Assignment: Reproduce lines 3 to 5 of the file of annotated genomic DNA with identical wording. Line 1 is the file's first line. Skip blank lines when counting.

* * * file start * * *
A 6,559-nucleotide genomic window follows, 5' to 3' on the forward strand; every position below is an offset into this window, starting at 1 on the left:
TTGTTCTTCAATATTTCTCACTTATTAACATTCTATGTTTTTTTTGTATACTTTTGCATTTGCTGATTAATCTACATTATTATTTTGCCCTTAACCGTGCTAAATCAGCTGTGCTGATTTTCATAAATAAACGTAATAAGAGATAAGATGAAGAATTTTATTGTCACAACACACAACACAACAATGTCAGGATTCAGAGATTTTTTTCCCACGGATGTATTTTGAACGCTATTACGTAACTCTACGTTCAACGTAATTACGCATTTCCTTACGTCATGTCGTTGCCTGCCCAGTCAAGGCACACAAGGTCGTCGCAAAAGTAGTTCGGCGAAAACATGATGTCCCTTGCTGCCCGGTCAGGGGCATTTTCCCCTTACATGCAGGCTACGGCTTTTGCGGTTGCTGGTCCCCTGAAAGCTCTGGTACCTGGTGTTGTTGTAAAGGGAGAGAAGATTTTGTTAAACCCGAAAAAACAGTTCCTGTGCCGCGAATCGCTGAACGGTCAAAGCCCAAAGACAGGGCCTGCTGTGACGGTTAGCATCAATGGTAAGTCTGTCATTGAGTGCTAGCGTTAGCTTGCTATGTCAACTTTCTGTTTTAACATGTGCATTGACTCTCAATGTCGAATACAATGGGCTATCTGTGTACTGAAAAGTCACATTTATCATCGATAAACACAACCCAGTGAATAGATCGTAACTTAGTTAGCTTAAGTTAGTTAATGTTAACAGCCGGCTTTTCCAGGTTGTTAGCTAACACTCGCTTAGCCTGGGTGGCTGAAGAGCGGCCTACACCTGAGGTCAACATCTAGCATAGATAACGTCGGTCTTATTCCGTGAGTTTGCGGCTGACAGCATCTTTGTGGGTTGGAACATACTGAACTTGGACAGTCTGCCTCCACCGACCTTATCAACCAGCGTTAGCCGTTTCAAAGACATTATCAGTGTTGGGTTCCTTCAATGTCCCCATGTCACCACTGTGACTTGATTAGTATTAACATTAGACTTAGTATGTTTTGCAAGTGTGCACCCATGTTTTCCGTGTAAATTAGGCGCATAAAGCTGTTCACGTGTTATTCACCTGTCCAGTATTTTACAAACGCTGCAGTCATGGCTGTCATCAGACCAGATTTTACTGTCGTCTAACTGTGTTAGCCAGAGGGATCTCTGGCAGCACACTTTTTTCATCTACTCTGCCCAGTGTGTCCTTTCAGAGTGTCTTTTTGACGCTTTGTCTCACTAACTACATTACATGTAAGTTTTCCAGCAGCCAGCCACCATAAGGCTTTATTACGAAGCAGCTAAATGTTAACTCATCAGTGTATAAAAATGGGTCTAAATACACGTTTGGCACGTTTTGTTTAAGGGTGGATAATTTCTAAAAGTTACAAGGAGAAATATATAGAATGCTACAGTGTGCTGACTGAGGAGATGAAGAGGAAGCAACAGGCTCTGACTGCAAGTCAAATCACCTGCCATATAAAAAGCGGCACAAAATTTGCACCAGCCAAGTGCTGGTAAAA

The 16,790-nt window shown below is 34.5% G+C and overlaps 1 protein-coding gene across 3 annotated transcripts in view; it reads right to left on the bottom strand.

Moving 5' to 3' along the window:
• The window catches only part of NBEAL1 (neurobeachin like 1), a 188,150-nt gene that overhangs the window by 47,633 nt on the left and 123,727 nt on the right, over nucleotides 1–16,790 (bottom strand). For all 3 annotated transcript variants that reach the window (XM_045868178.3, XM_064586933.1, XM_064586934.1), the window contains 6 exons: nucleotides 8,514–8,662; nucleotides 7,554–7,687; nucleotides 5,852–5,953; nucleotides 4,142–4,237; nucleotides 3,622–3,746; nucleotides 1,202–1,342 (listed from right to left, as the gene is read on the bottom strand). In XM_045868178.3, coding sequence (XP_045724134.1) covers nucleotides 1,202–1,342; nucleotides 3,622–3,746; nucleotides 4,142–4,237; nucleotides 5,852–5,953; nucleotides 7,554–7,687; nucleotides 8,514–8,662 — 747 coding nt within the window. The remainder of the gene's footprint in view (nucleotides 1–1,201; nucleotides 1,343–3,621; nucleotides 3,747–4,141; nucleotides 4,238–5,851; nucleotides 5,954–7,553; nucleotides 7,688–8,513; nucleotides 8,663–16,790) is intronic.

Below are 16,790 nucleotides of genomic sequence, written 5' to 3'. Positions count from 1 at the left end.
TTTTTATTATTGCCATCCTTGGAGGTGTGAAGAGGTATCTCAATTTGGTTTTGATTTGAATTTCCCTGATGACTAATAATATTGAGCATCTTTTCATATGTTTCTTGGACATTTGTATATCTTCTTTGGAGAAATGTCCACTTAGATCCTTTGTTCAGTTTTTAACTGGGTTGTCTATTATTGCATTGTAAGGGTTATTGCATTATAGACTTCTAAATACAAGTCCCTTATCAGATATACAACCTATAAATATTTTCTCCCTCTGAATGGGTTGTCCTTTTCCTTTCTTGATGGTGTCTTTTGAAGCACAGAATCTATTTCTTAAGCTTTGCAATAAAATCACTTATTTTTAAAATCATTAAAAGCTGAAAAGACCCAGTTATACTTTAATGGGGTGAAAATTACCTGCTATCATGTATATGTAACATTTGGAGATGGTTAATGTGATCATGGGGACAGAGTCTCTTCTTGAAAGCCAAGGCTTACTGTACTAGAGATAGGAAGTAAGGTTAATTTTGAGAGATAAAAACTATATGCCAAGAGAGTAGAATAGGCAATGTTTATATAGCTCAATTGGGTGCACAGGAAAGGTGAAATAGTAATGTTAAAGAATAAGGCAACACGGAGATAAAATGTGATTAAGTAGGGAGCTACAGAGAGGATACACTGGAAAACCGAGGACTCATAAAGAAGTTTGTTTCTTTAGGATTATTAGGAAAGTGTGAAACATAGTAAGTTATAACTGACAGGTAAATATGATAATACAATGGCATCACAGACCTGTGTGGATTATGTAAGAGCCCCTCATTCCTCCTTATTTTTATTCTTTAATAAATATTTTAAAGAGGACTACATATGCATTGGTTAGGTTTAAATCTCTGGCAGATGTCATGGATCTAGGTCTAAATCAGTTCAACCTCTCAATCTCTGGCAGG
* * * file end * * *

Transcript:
The 16,790-nt window shown below is 34.5% G+C and overlaps 1 protein-coding gene across 3 annotated transcripts in view; it reads right to left on the bottom strand.

Moving 5' to 3' along the window:
• The window catches only part of NBEAL1 (neurobeachin like 1), a 188,150-nt gene that overhangs the window by 47,633 nt on the left and 123,727 nt on the right, over nucleotides 1–16,790 (bottom strand). For all 3 annotated transcript variants that reach the window (XM_045868178.3, XM_064586933.1, XM_064586934.1), the window contains 6 exons: nucleotides 8,514–8,662; nucleotides 7,554–7,687; nucleotides 5,852–5,953; nucleotides 4,142–4,237; nucleotides 3,622–3,746; nucleotides 1,202–1,342 (listed from right to left, as the gene is read on the bottom strand). In XM_045868178.3, coding sequence (XP_045724134.1) covers nucleotides 1,202–1,342; nucleotides 3,622–3,746; nucleotides 4,142–4,237; nucleotides 5,852–5,953; nucleotides 7,554–7,687; nucleotides 8,514–8,662 — 747 coding nt within the window. The remainder of the gene's footprint in view (nucleotides 1–1,201; nucleotides 1,343–3,621; nucleotides 3,747–4,141; nucleotides 4,238–5,851; nucleotides 5,954–7,553; nucleotides 7,688–8,513; nucleotides 8,663–16,790) is intronic.